Finland is planning to tighten rules on asylum seekers who have had their applications denied, in a bid to prevent them receiving temporary residency.
Finland currently has 200 failed asylum seekers living in the country on temporary residency permits who are refusing to leave despite being denied asylum. The current legislation states that they should be granted a two-year temporary residence permit, after which their residence can be made permanent.
For two years, Finland has had a programme which sees failed asylum seekers given around 1,000 euros to travel back to their homeland, but the figure has not been enough to tempt them to leave.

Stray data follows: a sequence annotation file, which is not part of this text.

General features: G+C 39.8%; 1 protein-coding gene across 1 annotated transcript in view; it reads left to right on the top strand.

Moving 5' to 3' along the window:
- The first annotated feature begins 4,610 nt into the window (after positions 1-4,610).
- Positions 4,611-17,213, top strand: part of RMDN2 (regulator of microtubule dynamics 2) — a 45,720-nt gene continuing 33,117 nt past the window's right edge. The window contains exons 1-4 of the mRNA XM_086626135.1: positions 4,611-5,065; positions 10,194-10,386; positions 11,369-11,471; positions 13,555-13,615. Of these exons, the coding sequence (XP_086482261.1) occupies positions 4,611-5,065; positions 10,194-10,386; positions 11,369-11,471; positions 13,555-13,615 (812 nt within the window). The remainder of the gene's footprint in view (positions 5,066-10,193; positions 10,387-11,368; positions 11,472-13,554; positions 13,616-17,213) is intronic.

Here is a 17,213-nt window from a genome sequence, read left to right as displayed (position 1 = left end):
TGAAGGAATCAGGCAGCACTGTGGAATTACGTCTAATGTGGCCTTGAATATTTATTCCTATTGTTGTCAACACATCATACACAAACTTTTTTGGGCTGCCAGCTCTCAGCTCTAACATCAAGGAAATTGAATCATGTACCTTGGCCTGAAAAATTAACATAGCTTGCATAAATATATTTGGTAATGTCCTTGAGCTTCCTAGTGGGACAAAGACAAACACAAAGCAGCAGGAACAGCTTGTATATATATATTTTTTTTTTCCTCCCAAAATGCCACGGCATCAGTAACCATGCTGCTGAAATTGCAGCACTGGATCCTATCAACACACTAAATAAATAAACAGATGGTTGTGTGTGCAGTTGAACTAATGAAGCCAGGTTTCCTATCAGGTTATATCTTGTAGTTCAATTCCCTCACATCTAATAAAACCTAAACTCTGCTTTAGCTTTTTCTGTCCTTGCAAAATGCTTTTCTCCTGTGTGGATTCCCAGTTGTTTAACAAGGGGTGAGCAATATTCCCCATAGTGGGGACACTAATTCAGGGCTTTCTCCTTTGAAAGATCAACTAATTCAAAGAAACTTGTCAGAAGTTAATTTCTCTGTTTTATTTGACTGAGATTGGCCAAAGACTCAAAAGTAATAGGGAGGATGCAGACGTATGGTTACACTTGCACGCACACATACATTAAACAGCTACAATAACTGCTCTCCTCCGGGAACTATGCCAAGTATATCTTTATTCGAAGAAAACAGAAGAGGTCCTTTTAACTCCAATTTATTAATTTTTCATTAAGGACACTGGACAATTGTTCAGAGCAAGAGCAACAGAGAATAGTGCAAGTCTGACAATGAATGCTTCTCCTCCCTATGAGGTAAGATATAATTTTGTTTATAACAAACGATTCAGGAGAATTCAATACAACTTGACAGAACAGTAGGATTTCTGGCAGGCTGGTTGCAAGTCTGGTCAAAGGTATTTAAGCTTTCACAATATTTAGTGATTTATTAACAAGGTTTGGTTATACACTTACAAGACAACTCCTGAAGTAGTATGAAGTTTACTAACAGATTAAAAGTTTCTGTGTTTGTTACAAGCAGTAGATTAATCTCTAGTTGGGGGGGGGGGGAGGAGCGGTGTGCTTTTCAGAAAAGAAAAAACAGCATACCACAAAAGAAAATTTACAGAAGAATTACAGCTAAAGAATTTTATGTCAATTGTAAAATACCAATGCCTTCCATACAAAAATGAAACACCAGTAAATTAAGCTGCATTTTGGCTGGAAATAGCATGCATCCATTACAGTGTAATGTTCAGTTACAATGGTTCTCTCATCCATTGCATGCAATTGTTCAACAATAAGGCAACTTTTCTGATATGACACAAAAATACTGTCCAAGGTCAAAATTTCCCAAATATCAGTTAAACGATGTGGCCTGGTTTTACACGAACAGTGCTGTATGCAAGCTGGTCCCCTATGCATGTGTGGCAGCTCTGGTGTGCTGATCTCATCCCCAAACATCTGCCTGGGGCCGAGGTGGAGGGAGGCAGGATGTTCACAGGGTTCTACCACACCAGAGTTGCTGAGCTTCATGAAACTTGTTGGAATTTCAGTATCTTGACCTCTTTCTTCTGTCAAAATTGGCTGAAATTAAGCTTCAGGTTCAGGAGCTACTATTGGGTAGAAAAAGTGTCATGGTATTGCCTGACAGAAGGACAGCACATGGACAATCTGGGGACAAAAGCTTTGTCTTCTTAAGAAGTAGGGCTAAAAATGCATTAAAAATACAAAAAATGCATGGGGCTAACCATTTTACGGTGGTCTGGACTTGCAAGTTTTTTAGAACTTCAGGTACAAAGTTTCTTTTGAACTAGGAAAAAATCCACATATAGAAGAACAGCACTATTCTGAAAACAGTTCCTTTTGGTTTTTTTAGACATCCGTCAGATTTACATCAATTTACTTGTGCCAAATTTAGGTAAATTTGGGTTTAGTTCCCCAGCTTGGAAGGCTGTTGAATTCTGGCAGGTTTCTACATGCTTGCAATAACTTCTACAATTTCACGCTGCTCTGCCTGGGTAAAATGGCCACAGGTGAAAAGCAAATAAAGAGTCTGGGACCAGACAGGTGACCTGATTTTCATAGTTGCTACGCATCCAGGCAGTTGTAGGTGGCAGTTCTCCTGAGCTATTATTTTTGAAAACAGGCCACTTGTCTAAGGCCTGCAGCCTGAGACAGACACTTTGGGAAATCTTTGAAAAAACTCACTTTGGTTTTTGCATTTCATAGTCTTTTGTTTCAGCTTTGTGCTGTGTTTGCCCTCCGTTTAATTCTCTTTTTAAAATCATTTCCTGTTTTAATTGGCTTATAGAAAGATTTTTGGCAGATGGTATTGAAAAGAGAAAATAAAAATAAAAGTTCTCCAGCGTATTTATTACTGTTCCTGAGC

Interior Minister Paivi Rasanen said the current situation needs to change. She explained that someone who doesn’t leave to a country regarded as safe is granted a temporary residency permit as in accordance with the Supreme Administrative Court ruling last year but, she added, this is then changed to a permanent residence permit two years later. She insisted that the law should be changed so temporary permits are not granted this way.
Since last year’s ruling in April, 222 failed asylum seekers have been granted temporary residence permits even though their home country has been seen as safe. Although, Afghanistan, Somalia and Iraq are currently viewed as safe, it has been difficult to deport people to those countries.
Around 800 people are currently in Finland awaiting deportation. Rasanen wants the system changed so more asylum seekers are not attracted to the country.